As a malaprop-prone former U.S. President might have put it, they misunderestimated him.
It’s a dark Tuesday morning, the blue jays (birds, not baseball team) are swiping peanuts from the feeder outside and I’m sipping on my homemade caramel latte, watching CBC Newsworld recap the incredible achievement of Justin Trudeau’s Liberal Party in the 2015 federal election. The voters of Canada, who at the outset of the unprecedentedly-lengthy campaign had seemed content to muddle on with the same old crew of Conservatives for another few years, turfed them with a resounding choice for positive change. The Liberals won 184 seats – 14 more than was needed for a majority – in a 338-seat House of Commons, whose recent redistricting was supposed to have favoured the Conservative incumbents. That’s seven more seats than Jean Chretien managed in his best performance in 1993, and in each of his victories he had been running against a divided right. Crushed in the red tide was Tom Mulcair and the New Democrats, who will be trundling back to their old, familiar berth of third place after flirting with the possibility of power in early polls back in August. Departing the political stage entirely will be Stephen Harper, and while the temptation to bid him good riddance and thanks for nothing is strong, to do so would run contrary to the sentiment provided in Trudeau’s inspiring acceptance speech, that “Conservatives are not our enemies, they are our neighbours.” Fair enough. Best to focus then on the man of the hour, and the man who will guide Canada for at least the next four years.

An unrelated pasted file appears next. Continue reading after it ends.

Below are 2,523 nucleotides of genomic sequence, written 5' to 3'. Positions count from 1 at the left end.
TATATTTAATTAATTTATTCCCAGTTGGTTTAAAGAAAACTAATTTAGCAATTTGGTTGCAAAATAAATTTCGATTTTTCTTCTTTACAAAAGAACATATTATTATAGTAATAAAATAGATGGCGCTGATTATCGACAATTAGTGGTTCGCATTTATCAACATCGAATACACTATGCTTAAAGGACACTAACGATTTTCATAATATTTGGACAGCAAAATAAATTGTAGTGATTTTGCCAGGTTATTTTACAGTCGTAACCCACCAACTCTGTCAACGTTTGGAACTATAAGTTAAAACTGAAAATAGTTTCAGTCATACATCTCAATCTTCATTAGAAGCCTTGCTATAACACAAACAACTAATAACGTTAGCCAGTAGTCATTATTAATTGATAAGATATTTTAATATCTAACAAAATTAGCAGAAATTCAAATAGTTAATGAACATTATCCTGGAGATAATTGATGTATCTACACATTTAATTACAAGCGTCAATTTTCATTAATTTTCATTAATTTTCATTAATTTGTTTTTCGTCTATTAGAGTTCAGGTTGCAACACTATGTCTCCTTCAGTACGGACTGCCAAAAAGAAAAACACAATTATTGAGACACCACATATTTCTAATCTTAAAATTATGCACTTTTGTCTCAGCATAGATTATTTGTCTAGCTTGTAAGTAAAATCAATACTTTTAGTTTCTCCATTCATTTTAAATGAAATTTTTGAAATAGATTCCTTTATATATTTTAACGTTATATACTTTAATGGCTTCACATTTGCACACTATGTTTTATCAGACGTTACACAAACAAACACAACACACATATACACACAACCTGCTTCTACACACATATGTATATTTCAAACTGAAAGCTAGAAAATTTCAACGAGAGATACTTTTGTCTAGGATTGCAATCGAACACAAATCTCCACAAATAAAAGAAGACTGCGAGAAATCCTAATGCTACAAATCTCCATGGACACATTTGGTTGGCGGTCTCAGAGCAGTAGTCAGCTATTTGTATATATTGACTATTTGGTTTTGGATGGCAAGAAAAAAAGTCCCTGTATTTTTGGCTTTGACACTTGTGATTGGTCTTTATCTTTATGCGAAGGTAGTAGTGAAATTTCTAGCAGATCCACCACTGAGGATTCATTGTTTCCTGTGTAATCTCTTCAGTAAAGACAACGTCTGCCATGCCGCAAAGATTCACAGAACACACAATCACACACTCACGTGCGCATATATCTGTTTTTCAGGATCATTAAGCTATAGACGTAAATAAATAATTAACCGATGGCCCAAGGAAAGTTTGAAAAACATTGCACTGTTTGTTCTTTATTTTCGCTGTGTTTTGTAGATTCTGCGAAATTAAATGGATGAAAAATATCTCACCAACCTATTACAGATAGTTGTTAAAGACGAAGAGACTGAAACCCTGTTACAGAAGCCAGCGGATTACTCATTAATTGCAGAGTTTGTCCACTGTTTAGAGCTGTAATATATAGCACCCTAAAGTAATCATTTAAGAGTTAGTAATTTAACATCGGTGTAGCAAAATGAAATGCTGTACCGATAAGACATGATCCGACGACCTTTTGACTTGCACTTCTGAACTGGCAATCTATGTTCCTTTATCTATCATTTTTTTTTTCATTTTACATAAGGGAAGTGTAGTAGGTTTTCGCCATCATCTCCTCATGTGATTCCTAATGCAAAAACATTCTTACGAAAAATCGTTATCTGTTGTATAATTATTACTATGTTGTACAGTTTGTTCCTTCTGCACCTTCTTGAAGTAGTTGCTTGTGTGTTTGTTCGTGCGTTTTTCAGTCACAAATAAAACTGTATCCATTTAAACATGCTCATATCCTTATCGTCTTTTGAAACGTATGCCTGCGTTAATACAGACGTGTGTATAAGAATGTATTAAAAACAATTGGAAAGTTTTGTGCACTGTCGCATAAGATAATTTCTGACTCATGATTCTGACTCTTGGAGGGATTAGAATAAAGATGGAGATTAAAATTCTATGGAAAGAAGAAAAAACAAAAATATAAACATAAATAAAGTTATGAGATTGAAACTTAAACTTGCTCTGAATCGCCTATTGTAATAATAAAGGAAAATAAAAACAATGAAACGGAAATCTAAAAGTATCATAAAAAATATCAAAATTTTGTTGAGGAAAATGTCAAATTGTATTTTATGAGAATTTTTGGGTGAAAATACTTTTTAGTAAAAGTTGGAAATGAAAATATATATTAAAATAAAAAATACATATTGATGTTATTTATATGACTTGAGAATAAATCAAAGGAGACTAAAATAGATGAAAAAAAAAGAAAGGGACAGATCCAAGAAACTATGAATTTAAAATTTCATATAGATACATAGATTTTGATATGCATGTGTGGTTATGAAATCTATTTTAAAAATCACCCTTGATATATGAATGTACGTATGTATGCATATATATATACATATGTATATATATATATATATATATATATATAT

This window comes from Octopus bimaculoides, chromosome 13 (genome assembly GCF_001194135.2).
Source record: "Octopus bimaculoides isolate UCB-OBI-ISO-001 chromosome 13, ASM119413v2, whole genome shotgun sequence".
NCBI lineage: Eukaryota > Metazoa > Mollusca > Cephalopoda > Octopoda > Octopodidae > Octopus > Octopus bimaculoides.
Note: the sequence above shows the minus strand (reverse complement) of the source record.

For years, Conservative supporters, both from prominent mainstream media perches and flailing at the keyboard in dank basements, have tried to dismiss all criticism of their party’s policies as “Harper Derangement Syndrome.” Basically, that any legitimate argument one might make against the Conservatives is automatically rendered moot because it must originate from a place of deep, embittered loathing of the popular kid, because he’s just so awesome. Even before he won the leadership of the Liberal Party, Justin Trudeau endured a far more acute case of “Trudeau Derangement Syndrome” from those on both the near and extreme right. All style and no substance was the theme of the more complimentary of the relentless slams against him – some of which are far too ugly to reference here. The pattern of the intent was to utterly belittle and destroy the public image of a man whom those in power recognized, quite rightly as it turns out, presented a formidable challenge to the rightward tilt they were trying to shove a largely progressive country. You saw this in the early days of the rumblings of Trudeau’s candidacy for the Liberal leadership in 2012 after interim chief Bob Rae withdrew himself from consideration. Innumerable op-eds and website comments penned by sympathetic-sounding Conservatives suggested that Justin Trudeau at its head meant the end of the Liberal Party as a viable force in Canadian politics, and the Liberals should really pick someone else if they want to get back to relevance, maybe in two elections or so. There is a term for this, as you know: concern troll.